Bernard Hopkins first Hall of Fame induction begins where everything started
The circle is perfect, as all loops are, free of jagged edges and ridges here and there, unlike the man’s resume itself. On Sunday, the amazing career of Bernard Hopkins will be celebrated by being inducted into the first of what will be many hall of fames, when “B-Hop” tops the list of the third annual Atlantic City Boxing Hall of Fame 2019 class.
The class, which will be inducted at 4 p.m. Sunday, June 23, at the Claridge Hotel, includes Hopkins, Roberto Duran Sr., Tim Witherspoon, Sr., Kevin Watts, Virgil Hill, Iran Barkley, John Brown, Micky Ward, Ace Marotta, English “Bouie” Fisher, Butch Lewis, Bobby Goodman, Stan Hoffman, Nigel Collins, Henry Hascup, Jimmy Binns Sr., Tom Kaczmarek, Tony Orlando Jr. and Rhonda Utley-Herring.
Hopkins went 16-3 over his 19 fights in Atlantic City. What makes this so special is the legendary Philadelphia fighter began his career in Atlantic City, losing to Clinton Mitchell in his pro debut, a four-rounder in Oct. 1988, and lost the last time he fought in A.C., dropping a decision to Sergey Kovalev, in Nov. 2014.
It’s everything in the middle that makes him legendary.
“I really don’t like hearing ‘legendary,’ and ‘all-time great’ stuff, because I think your work speaks for itself,” Hopkins said. “What better commercial can you have than what the fans say and what history says you did. This Hall of Fame is special for me, because this is where my career started.
“I’ve had a lot of ups and downs. I’ve a whole career where people definitely questioned me. But look how it all turned out. I like to talk a lot, and that’s true. I won’t deny that. But I think I was good for the sport, because I can talk about the sport and help grow the sport for the generations to come.
“All of this connects me to where I started and where I ended. I used the most of my ability. I think I was good for boxing. What makes a good candidate for boxing is someone who is willing to push the envelope as much as they can push it. I did that. Someone who is a good ambassador for boxing, they have to do be able to do everything, and that means more than winning and losing, and how much money and belts they have. It means connecting to the fans and the young people coming up in the sport right now.”
Hopkins said the most memorable victory in Atlantic City was his domination over Kelly Pavlik in Oct. 2008, at a catchweight of 170. Not many thought Hopkins could beat Pavlik, considering Hopkins was coming off a split-decision loss to Joe Calzaghe in April 2008.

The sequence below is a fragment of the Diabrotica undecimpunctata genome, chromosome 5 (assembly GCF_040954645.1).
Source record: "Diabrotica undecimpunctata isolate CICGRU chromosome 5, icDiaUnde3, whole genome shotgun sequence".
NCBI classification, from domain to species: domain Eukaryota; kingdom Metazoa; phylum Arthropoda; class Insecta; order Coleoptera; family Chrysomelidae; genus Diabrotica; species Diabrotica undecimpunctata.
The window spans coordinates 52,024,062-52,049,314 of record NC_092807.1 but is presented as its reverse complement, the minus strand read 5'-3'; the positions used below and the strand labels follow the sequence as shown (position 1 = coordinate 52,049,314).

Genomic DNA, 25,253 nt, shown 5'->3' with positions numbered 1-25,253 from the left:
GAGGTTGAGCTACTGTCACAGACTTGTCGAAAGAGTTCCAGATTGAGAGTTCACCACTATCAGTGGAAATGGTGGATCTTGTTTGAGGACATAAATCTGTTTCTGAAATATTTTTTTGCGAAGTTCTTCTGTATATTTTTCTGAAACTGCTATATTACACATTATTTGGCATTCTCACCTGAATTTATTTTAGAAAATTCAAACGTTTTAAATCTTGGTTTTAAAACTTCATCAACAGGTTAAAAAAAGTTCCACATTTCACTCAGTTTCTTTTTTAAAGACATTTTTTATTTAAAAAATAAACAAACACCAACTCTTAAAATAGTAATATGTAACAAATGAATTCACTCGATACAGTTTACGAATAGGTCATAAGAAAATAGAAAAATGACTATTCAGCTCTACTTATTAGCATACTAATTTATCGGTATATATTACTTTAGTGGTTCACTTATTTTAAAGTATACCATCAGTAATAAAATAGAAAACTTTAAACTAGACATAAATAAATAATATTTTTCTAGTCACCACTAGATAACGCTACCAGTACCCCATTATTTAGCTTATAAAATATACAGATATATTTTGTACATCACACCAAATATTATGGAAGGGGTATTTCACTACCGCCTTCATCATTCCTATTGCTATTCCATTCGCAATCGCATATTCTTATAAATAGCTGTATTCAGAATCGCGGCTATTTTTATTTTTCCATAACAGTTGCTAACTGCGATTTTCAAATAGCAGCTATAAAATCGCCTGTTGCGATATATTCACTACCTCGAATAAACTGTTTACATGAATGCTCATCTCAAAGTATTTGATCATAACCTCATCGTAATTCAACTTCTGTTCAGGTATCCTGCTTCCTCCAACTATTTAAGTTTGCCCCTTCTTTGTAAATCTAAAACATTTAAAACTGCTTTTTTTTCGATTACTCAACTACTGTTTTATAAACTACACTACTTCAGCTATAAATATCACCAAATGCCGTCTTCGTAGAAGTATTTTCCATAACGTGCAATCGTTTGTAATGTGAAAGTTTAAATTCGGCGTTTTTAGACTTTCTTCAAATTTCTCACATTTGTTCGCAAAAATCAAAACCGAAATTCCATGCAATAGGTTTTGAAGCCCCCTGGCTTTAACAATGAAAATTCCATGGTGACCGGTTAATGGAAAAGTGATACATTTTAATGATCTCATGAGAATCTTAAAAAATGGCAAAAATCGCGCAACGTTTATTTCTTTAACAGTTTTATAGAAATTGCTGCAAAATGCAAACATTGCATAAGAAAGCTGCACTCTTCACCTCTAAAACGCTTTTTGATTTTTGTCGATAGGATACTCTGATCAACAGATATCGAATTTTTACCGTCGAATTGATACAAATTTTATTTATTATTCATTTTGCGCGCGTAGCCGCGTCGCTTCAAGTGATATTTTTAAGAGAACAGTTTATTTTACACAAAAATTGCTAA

“I know what people thought,” Hopkins said. “I always felt I had to prove something. That was my whole career. No one thought I could beat him. My career was made up of fights like that.”
Sunday’s induction will be full circle for Hopkins. He went running on the boardwalk on a rainy Wednesday morning—a run he’s made hundreds of times.
This time, he fell and badly scraped his knee. He laughed.
“Do you how many times I ran up and down that boardwalk in my long, long career?” asked Hopkins, who posted a 55-8-2 record, with 32 knockouts, during his career. “Here I am running on the boardwalk, reflecting on the times I was boxing early in my career. I slipped on a rock, and saw myself on my ass. I didn’t bother reading the signs that everything gets slippery when it rains. If anyone was looking out their window and saw this old idiot on his ass, because he didn’t read the damned signs, they were laughing. Now, just image if I came into the Hall of Fame induction ceremony with a cane and neck brace, because I fell on my ass?
“I was on all fours, after I fell on my back. I didn’t want the pods to fall out of my ears. I was crawling on the rocks, this 54-year-old man, thinking about saving my $200 pods or saving my life. I grabbed my pods and put them in my pocket. Then crawled on all fours back to the beach. I was thinking about the $200 pods in my pocket. The $200 or drowning? I would have taken the chance on the pods. I was going to save the pods before I saved my life.”
Blood was pouring down his leg.
Hopkins fell and got back up. It’s been a microcosm of his whole life. He was considered too old and he still won. He wasn’t supposed to beat Antwun Echols, Robert Allen, Glen Johnson, Felix Trinidad, Antonio Tarver and Kelly Pavlik. He beat them all.
B-Hop never paid attention to the signs that said he couldn’t.
It’s the perfect epitaph: It’s why he’s a Hall of Famer.